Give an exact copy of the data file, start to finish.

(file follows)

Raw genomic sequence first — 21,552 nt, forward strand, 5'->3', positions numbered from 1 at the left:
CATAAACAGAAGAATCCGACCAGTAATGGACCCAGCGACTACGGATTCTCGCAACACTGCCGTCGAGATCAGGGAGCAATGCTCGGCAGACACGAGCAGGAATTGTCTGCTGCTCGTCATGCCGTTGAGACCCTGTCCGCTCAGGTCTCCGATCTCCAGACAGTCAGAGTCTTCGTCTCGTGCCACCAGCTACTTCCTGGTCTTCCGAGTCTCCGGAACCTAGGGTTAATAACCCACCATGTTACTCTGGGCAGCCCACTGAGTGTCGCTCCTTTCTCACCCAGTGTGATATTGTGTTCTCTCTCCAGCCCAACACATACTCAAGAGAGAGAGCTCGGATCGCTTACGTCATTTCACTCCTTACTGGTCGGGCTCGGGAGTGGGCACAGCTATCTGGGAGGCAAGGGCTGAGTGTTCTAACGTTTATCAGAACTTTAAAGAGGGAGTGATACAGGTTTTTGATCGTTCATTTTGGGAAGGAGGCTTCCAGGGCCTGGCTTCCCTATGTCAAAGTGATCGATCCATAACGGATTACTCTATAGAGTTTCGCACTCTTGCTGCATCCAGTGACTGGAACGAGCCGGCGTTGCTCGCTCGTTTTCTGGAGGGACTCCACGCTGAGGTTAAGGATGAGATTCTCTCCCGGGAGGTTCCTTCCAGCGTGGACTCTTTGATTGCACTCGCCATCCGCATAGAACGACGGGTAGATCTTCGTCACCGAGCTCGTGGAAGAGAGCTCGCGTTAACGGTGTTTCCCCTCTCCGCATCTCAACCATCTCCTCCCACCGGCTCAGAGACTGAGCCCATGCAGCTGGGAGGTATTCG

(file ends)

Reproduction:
Raw genomic sequence first — 21,552 nt, forward strand, 5'->3', positions numbered from 1 at the left:
CATAAACAGAAGAATCCGACCAGTAATGGACCCAGCGACTACGGATTCTCGCAACACTGCCGTCGAGATCAGGGAGCAATGCTCGGCAGACACGAGCAGGAATTGTCTGCTGCTCGTCATGCCGTTGAGACCCTGTCCGCTCAGGTCTCCGATCTCCAGACAGTCAGAGTCTTCGTCTCGTGCCACCAGCTACTTCCTGGTCTTCCGAGTCTCCGGAACCTAGGGTTAATAACCCACCATGTTACTCTGGGCAGCCCACTGAGTGTCGCTCCTTTCTCACCCAGTGTGATATTGTGTTCTCTCTCCAGCCCAACACATACTCAAGAGAGAGAGCTCGGATCGCTTACGTCATTTCACTCCTTACTGGTCGGGCTCGGGAGTGGGCACAGCTATCTGGGAGGCAAGGGCTGAGTGTTCTAACGTTTATCAGAACTTTAAAGAGGGAGTGATACAGGTTTTTGATCGTTCATTTTGGGAAGGAGGCTTCCAGGGCCTGGCTTCCCTATGTCAAAGTGATCGATCCATAACGGATTACTCTATAGAGTTTCGCACTCTTGCTGCATCCAGTGACTGGAACGAGCCGGCGTTGCTCGCTCGTTTTCTGGAGGGACTCCACGCTGAGGTTAAGGATGAGATTCTCTCCCGGGAGGTTCCTTCCAGCGTGGACTCTTTGATTGCACTCGCCATCCGCATAGAACGACGGGTAGATCTTCGTCACCGAGCTCGTGGAAGAGAGCTCGCGTTAACGGTGTTTCCCCTCTCCGCATCTCAACCATCTCCTCCCACCGGCTCAGAGACTGAGCCCATGCAGCTGGGAGGTATTCG